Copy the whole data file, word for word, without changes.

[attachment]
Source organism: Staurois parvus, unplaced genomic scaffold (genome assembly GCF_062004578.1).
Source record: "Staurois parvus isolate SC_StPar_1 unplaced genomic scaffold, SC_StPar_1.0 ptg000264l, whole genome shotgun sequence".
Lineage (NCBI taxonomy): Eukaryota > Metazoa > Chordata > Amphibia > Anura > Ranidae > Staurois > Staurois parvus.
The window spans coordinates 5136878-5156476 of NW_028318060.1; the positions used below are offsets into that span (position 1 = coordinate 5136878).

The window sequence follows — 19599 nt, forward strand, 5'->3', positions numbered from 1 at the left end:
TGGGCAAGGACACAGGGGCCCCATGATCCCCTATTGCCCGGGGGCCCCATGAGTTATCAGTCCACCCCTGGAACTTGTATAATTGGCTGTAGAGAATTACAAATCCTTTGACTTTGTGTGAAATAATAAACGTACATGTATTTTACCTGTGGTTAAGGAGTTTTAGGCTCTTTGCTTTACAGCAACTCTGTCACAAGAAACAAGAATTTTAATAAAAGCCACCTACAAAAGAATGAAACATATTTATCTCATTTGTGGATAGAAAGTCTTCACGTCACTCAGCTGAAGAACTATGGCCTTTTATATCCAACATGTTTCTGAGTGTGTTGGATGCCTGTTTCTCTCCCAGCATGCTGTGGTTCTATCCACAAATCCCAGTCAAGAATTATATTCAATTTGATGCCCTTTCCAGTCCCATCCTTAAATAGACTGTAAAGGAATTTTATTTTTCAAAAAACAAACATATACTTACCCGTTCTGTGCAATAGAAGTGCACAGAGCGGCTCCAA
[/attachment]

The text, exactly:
Source organism: Staurois parvus, unplaced genomic scaffold (genome assembly GCF_062004578.1).
Source record: "Staurois parvus isolate SC_StPar_1 unplaced genomic scaffold, SC_StPar_1.0 ptg000264l, whole genome shotgun sequence".
Lineage (NCBI taxonomy): Eukaryota > Metazoa > Chordata > Amphibia > Anura > Ranidae > Staurois > Staurois parvus.
The window spans coordinates 5136878-5156476 of NW_028318060.1; the positions used below are offsets into that span (position 1 = coordinate 5136878).

The window sequence follows — 19599 nt, forward strand, 5'->3', positions numbered from 1 at the left end:
TGGGCAAGGACACAGGGGCCCCATGATCCCCTATTGCCCGGGGGCCCCATGAGTTATCAGTCCACCCCTGGAACTTGTATAATTGGCTGTAGAGAATTACAAATCCTTTGACTTTGTGTGAAATAATAAACGTACATGTATTTTACCTGTGGTTAAGGAGTTTTAGGCTCTTTGCTTTACAGCAACTCTGTCACAAGAAACAAGAATTTTAATAAAAGCCACCTACAAAAGAATGAAACATATTTATCTCATTTGTGGATAGAAAGTCTTCACGTCACTCAGCTGAAGAACTATGGCCTTTTATATCCAACATGTTTCTGAGTGTGTTGGATGCCTGTTTCTCTCCCAGCATGCTGTGGTTCTATCCACAAATCCCAGTCAAGAATTATATTCAATTTGATGCCCTTTCCAGTCCCATCCTTAAATAGACTGTAAAGGAATTTTATTTTTCAAAAAACAAACATATACTTACCCGTTCTGTGCAATAGAAGTGCACAGAGCGGCTCCAA